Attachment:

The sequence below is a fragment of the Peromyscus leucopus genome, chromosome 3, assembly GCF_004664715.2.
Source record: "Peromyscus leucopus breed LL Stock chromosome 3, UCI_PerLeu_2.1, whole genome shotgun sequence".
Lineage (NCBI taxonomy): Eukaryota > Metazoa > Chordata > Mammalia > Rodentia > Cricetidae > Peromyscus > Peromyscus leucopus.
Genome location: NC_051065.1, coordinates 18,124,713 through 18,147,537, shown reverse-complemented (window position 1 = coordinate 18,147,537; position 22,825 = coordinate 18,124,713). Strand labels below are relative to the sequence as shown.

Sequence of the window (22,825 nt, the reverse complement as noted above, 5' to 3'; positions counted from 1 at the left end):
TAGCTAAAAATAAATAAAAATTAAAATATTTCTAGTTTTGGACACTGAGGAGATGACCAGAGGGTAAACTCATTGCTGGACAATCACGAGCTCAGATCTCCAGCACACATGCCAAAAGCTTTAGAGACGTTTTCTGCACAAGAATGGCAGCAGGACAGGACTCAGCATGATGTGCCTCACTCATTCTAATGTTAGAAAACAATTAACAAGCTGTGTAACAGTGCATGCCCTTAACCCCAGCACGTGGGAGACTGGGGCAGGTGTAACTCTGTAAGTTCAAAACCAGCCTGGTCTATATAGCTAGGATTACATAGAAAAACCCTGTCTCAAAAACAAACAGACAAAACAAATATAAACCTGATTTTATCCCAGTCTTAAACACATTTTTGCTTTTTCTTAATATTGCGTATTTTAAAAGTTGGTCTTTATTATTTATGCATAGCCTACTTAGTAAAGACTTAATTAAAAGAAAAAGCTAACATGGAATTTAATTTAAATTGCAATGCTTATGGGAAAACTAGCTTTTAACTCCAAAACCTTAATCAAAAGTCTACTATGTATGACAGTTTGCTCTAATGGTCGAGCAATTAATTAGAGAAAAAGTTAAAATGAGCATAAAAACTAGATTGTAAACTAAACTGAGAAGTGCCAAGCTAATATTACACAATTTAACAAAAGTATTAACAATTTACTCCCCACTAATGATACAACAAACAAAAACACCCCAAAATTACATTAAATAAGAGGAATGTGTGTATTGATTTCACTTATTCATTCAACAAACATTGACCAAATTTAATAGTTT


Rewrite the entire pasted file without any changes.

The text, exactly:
The sequence below is a fragment of the Peromyscus leucopus genome, chromosome 3, assembly GCF_004664715.2.
Source record: "Peromyscus leucopus breed LL Stock chromosome 3, UCI_PerLeu_2.1, whole genome shotgun sequence".
Lineage (NCBI taxonomy): Eukaryota > Metazoa > Chordata > Mammalia > Rodentia > Cricetidae > Peromyscus > Peromyscus leucopus.
Genome location: NC_051065.1, coordinates 18,124,713 through 18,147,537, shown reverse-complemented (window position 1 = coordinate 18,147,537; position 22,825 = coordinate 18,124,713). Strand labels below are relative to the sequence as shown.

Sequence of the window (22,825 nt, the reverse complement as noted above, 5' to 3'; positions counted from 1 at the left end):
TAGCTAAAAATAAATAAAAATTAAAATATTTCTAGTTTTGGACACTGAGGAGATGACCAGAGGGTAAACTCATTGCTGGACAATCACGAGCTCAGATCTCCAGCACACATGCCAAAAGCTTTAGAGACGTTTTCTGCACAAGAATGGCAGCAGGACAGGACTCAGCATGATGTGCCTCACTCATTCTAATGTTAGAAAACAATTAACAAGCTGTGTAACAGTGCATGCCCTTAACCCCAGCACGTGGGAGACTGGGGCAGGTGTAACTCTGTAAGTTCAAAACCAGCCTGGTCTATATAGCTAGGATTACATAGAAAAACCCTGTCTCAAAAACAAACAGACAAAACAAATATAAACCTGATTTTATCCCAGTCTTAAACACATTTTTGCTTTTTCTTAATATTGCGTATTTTAAAAGTTGGTCTTTATTATTTATGCATAGCCTACTTAGTAAAGACTTAATTAAAAGAAAAAGCTAACATGGAATTTAATTTAAATTGCAATGCTTATGGGAAAACTAGCTTTTAACTCCAAAACCTTAATCAAAAGTCTACTATGTATGACAGTTTGCTCTAATGGTCGAGCAATTAATTAGAGAAAAAGTTAAAATGAGCATAAAAACTAGATTGTAAACTAAACTGAGAAGTGCCAAGCTAATATTACACAATTTAACAAAAGTATTAACAATTTACTCCCCACTAATGATACAACAAACAAAAACACCCCAAAATTACATTAAATAAGAGGAATGTGTGTATTGATTTCACTTATTCATTCAACAAACATTGACCAAATTTAATAGTTT